Addiction–or Necessity?

There appears to be a serpent in the paradise of stimming.  The activity can be so delightful that it becomes addictive—distracting autistic people not only from what other people want done (schoolwork, hygiene, ABA therapy), but even from they themselves want and need (food, sleep, communication, a meaningful life).  Many autism “experts” and parents worry about the potentially addictive nature of stimming, but most autistic people who write for an online audience unabashedly celebrate their stims, viewing them as wholly positive.  Many of them believe stimming actually helps them function better in the world, by allowing them to concentrate on what they need to do.  For these people, the stim is an effective tool, as well as a source of joy.[1]

There are, however, a few autistics who do view stimming as potentially problematic.  Ido Kedar, for example, writes:

It may start small but it can take over your life- not so much life, but all you do is less important than the stim itself if it is compelling. So, it is an escapist drug and it is addictive. I used to stim a lot as a young boy, especially before I could communicate. Now I stim less because I am engaged in life at a normal level, so I stay in the world as much as I can. I am thrilled about that because I don’t want to live in Autismland flapping, tensing, and twirling my life away.[2]

But to describe stimming as “addictive” certainly does not justify attempts to separate autistic individuals from their stims–especially if the goal is simply to make them “look normal.”  If the stim is a source of pleasure, it should obviously be tolerated at least some of the time.  Why should autistic people not be allowed to experience their own pleasures?  And if a stim actually helps the stimmer achieve his or her goals (in other words, if it helps them focus better)–as many autistics claim–it should obviously be tolerated all of the time.

Intervention may be warranted if stimming seriously detracts from quality of life, or if it is self-injurious.  However, even here, great caution is warranted.  Stimming often serves as an essential coping mechanism (a response to physical or mental distress).  Determining whether this is the case is no simple task, not only because the source of distress may not be obvious to neurotypicals, but also because autistic people (especially children) often have trouble identifying the source of their troubles, let alone communicating them to others.   An autistic child may not realize that the unending buzz of the fluorescent lights in her classroom is setting her nerves on edge, and so she cannot ask her teacher to turn them off.  She may not be aware that she dreads the bullying coming up during recess time, and is stimming to relieve anxiety.  But if it can be determined that physical or mental distress is the cause of the stim, then the next step should be to see whether that distress can be alleviated in some way.  ONLY if the cause of distress can be eliminated or greatly reduced should other activities such as schoolwork, hygiene or therapy be gently promoted.  And it may well be the case even then, that stimming will help the autistic individual focus better on what needs to be done.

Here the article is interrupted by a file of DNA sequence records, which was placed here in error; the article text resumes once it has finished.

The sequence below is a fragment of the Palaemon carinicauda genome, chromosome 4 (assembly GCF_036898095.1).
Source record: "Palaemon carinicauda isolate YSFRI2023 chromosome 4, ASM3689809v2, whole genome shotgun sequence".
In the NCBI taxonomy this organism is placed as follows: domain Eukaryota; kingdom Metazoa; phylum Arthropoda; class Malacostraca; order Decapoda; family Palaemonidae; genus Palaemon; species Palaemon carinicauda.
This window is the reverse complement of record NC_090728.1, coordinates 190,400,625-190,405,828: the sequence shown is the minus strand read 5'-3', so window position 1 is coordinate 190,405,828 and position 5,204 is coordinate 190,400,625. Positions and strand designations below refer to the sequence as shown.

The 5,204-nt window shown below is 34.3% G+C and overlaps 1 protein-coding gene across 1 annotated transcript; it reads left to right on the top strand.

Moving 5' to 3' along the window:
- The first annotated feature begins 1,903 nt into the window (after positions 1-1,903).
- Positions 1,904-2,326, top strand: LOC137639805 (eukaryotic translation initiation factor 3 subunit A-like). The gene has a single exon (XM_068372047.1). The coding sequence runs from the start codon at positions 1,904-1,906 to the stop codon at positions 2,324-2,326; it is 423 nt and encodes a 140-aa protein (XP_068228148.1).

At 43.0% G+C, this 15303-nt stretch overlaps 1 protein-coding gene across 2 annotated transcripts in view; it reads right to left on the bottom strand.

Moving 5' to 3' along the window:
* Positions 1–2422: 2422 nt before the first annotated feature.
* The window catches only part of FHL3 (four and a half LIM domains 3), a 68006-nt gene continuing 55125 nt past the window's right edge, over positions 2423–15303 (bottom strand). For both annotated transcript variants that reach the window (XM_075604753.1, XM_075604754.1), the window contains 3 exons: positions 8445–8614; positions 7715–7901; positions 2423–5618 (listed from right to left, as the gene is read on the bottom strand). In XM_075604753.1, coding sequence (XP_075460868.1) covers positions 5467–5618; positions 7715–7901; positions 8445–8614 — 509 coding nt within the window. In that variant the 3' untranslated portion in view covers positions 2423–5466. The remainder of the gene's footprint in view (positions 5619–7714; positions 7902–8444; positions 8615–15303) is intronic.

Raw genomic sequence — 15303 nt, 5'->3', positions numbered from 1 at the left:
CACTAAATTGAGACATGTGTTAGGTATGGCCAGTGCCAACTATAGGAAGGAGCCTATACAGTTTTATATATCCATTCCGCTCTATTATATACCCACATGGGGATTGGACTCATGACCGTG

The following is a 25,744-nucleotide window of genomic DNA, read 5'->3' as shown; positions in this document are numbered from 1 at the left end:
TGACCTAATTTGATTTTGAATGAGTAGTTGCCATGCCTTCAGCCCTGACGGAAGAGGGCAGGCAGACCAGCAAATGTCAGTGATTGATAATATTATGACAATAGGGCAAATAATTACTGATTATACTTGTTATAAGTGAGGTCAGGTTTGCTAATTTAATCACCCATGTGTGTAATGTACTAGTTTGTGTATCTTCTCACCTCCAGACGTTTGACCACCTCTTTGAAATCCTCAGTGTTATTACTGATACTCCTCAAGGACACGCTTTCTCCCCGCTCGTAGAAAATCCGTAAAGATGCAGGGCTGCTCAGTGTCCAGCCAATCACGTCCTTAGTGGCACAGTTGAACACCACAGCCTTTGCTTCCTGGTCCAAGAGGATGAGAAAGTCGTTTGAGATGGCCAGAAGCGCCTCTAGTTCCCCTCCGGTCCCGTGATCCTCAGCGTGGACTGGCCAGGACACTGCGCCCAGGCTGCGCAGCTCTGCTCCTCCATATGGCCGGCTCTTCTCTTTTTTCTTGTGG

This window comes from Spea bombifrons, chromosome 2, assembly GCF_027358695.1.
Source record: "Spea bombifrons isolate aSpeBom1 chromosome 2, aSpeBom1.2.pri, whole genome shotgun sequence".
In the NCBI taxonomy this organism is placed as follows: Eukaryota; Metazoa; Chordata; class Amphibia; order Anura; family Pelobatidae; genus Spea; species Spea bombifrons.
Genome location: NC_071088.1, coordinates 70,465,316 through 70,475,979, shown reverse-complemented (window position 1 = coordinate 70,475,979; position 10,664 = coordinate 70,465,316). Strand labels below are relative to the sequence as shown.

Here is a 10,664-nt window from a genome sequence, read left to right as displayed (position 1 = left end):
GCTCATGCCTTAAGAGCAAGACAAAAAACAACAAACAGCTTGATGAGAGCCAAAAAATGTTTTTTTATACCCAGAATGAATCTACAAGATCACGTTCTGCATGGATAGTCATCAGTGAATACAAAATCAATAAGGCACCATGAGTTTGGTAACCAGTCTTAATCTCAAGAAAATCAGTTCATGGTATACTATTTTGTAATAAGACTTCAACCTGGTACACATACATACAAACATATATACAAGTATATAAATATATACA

But what if the stim is self-injurious—that is, what if the autistic person is desperately trying to smother pain they cannot control with a different kind of pain (head-banging, arm-biting, etc.) that they can control?  Extreme stims often (perhaps always) are a response to extreme distress that cannot be expressed in other ways.  A non-verbal teenager may not be able to tell his doctor that impacted wisdom teeth are causing him constant suffering, and that he is banging his head against the wall in an attempt to distract himself.  In that case, the only humane solution is to try gently to replace the harmful stim with a less destructive one—for example, head-banging and biting can often be replaced by deep pressure.[3]  Under no circumstances, however, should aversives—bitter tastes, sudden loud noises, disgusting smells,  or the application of new pain, such as electric shocks (and yes, these aversives are all still in use today, even though there is no scientific justification for them)—be used to eliminate self-injury.  There are few things crueler than punishing a child (or adult, for that matter) for stimming, if the stim is all that stands between them and despair.

 

 

 

 

[1] Cynthia Kim, “A Cognitive Defense of Stimming,” from her Musings of an Apsie blog: https://musingsofanaspie.com/2013/06/18/a-cognitive-defense-of-stimming-or-why-quiet-hands-makes-math-harder/

[2] “The Lure of Stims,” from Ido Kedar’s Ido in Autismland blog:  http://idoinautismland.com/?p=117

[3] Some useful tips may be found on http://fuckyeahstimming.tumblr.com/tagged/Replacement-Stim-Requests-and-Suggestions

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One thought on “Addiction–or Necessity?

  1. I like your level headed approach to the stimming issue. I have had one stim my whole life-rocking. It soothes my anxious and hyper nature, keeping me grounded. If the stim isn’t a dangerous one and doesn’t distract others, I don’t see it as a negative thing. I wish there were more rocking chairs out in the world to take a break in when I am overwhelmed.

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